The National Consumer Disputes Redressal Commission (NCDRC) has referred the question whether a "student" of an educational institution is a "consumer" or not, as defined in the Consumer Protection Act 1986, to a three-member bench for examination. The matters before the NCDRC were filed by a group of students against the Vinayaka Mission University, held guilty of misrepresenting to MBBS aspirants about its “affiliation” to Thailand University. Previous benches of the NCDRC have held that a student of an educational institution is not a "consumer, since an educational institution does not provide a "service" as defined under the Act. As a result of this, students have lost the benefit of a cost-effective forum for the redressal of their grievances.

Further Reading:
  1. Shayesta Nazir, Larger bench of NCRDC to examine whether student of an institution is a consumer or not, Live Law (May 12, 2019)
  2. The Staff, What is the National Consumer Disputes Redressal Commission, Official Website of NCDRD
  3. Amarjot Kaur, Education not a consumer dispute, says commission, The Tribune (March 5, 2019)
  4. The Staff, Services under the Consumer Protection Act, Legal Service India
  5. Sudarshna Thapa, Can You Sue An Educational Institution Under Consumer Protection Act?, I Pleaders (May 3, 2018)
  6. Rebecca Furtado, All you need to know about Consumer Protection Laws in India, I Pleaders (September 13, 2016)
  • SC upholds constitutional validity of reservation in promotion for SC, ST staff
The Supreme Court has upheld the constitutional validity of the Karnataka Extension of Consequential Seniority to Government Servants Promoted on the Basis of Reservation (to the Posts in the Civil Services of the State)Act 2018. The said enactment provided for consequential seniority to persons belonging to the Scheduled Castes and Scheduled Tribes promoted under the reservation policy of the State of Karnataka. The Reservation Act 2018 is a valid exercise of the enabling power conferred by Article 16 (4A) of the Constitution, the bench added, while reasoning that “it does not amount to a usurpation of judicial power by the state legislature.”

Further Reading:
  1. Ashok Kini, SC upholds constitutional validity of 2018 Karnataka law granting reservation in promotion for SC-ST staff, Live Law (May 10, 2019)
  2. Gautam Bhatia, Reservations in promotions and the idea of efficiency: BK Pavitra v. Union of India, Indian Constitutional Law and Philosophy (May 10, 2019)
  3. Faizan Mustafa, Explained: “Efficiency” and promotion quota, The Indian Express (May 21, 2019)
  4. The Staff, Explainer: Significance of the Supreme Court’s nod to reservation in promotions, The Wire (May 12, 2019)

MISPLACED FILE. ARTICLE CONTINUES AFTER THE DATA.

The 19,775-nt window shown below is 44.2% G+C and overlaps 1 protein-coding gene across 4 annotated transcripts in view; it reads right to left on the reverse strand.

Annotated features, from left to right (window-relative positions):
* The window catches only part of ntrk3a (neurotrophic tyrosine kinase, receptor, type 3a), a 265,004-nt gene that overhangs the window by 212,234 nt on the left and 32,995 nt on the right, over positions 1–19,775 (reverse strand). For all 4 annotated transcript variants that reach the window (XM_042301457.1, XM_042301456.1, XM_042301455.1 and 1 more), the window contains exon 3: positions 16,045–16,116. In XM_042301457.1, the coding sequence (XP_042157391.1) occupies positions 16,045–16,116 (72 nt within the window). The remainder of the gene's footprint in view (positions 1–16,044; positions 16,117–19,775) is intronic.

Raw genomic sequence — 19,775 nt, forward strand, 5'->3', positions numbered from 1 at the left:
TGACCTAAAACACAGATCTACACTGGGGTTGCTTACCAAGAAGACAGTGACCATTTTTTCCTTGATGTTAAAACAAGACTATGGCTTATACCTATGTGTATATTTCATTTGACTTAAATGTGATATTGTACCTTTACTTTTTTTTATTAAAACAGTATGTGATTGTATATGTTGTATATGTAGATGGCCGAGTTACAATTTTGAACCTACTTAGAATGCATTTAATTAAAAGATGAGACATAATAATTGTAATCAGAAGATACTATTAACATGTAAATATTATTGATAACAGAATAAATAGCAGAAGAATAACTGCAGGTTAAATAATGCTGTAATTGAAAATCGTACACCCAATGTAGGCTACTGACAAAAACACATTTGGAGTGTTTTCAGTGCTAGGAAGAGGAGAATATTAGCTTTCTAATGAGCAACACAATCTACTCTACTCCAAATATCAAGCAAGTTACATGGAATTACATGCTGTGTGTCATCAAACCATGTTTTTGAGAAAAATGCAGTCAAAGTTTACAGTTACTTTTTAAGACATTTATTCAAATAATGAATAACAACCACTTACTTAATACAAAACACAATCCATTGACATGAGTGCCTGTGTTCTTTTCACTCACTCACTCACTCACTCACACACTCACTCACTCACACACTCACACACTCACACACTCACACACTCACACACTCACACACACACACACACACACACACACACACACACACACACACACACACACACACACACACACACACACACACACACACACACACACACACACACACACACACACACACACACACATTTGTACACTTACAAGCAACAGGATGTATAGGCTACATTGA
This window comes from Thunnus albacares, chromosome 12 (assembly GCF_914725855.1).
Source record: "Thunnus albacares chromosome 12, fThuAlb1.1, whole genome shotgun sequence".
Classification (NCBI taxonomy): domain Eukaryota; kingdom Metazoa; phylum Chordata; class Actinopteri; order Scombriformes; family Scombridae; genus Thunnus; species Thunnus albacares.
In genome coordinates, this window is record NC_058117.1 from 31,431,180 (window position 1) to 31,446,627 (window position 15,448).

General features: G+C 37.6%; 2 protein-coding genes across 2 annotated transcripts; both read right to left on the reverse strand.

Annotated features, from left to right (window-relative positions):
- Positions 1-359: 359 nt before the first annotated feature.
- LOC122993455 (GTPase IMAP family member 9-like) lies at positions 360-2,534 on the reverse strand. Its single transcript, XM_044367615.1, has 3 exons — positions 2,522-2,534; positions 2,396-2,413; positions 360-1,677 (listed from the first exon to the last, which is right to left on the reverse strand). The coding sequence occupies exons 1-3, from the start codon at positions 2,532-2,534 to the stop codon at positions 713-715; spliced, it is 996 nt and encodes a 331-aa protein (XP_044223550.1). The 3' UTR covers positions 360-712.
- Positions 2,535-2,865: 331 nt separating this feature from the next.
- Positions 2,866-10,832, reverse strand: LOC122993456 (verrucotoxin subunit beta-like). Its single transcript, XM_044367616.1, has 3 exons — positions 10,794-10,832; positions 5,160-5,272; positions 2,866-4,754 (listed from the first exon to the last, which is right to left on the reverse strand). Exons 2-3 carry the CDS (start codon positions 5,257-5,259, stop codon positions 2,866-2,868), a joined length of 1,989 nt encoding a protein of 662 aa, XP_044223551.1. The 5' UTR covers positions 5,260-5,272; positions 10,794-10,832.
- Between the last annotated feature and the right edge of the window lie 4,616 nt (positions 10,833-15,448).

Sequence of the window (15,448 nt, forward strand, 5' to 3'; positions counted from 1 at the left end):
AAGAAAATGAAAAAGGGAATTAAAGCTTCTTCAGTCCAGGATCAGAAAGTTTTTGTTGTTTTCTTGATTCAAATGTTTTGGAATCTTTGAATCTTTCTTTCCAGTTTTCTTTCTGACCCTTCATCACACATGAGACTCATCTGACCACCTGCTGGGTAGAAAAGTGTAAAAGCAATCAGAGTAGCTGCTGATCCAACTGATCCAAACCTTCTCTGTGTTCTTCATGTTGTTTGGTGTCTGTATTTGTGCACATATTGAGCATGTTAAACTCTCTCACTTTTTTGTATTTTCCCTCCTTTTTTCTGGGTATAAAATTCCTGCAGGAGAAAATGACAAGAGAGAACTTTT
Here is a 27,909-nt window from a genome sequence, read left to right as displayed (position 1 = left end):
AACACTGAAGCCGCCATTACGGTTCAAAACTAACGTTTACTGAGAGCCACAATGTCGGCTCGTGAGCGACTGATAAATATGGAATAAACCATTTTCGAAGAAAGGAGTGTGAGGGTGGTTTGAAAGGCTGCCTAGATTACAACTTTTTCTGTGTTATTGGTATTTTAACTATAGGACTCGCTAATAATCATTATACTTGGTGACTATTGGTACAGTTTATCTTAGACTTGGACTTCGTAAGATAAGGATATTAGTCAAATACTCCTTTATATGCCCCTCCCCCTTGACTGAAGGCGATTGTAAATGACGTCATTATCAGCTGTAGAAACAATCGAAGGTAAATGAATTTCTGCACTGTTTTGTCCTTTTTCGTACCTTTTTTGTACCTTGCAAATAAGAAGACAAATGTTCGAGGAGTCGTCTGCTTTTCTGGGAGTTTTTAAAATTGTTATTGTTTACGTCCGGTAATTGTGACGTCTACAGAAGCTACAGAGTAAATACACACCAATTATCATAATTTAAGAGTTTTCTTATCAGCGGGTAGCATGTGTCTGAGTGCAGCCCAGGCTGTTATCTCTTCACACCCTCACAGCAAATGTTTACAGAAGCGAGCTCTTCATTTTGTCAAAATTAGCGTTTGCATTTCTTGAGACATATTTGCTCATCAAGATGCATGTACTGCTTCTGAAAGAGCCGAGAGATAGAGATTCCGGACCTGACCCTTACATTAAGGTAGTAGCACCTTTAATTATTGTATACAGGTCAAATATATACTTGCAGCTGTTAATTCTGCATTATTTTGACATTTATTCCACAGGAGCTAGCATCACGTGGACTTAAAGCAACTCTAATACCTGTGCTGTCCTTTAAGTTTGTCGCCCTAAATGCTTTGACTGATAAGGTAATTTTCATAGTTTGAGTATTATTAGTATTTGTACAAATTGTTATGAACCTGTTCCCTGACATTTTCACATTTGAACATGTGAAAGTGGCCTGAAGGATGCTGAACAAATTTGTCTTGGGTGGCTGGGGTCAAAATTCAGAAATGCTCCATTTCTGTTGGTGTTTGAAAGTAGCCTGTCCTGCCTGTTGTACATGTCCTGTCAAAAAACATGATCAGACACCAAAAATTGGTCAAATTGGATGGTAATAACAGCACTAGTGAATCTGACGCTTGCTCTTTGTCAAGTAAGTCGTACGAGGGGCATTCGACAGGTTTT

5. Anurag Bhaskar, Supreme Court just destroyed the ‘merit’ argument upper castes use to oppose reservations, The Print (May 16, 2019)
  6. Sandipan Deb, Opinion | The new Supreme Court definition of merit is confusing, Live Mint (May 17, 2019)
  • Supreme Court allows conditional release of declared foreigners in Assam’s detention centres
A two-judge bench of the Supreme Court, comprising Chief Justice of India Ranjan Gogoi and Justice Sanjiv Khanna ordered the conditional release of “declared foreigners” who had been living in detention centres in Assam for more than three years awaiting deportation. This order has been passed on a petition which was originally filed by social activist Harsh Mander highlighting the appalling conditions in the detention centres. The SC order outlines five conditions for release, including bond amount, verifiable address, biometrics data, notification of any change in address to the police and presentation before Foreigners Tribunals in case of violation of any of the conditions.

Further Reading:
  1. The Staff, SC allows conditional release of declared foreigners languishing in Assam’s detention centres, The Leaflet (May 11, 2019)
  2. Aman Wadud, “Foreigners” in Assam tribunals are just unlucky Indians fighting cruel paperwork demands, The Print (May 17, 2019)
  3. Ipsita Chakravarty, Road to Citizens Register: A timeline showing the milestones in Assam’s history from 1947 to 2018, Scroll (August 6, 2018)
  4. The Staff, A report and documentary on Assam’s detention centres, Amnesty International India
We thank Raghunandan Sriram and Anushree Verma for their assistance in collating the data, and Benjamin Vanlalvena for designing this newsletter.
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Law and Other Things · NALSAR University of Law · Hyderabad, 500101 · India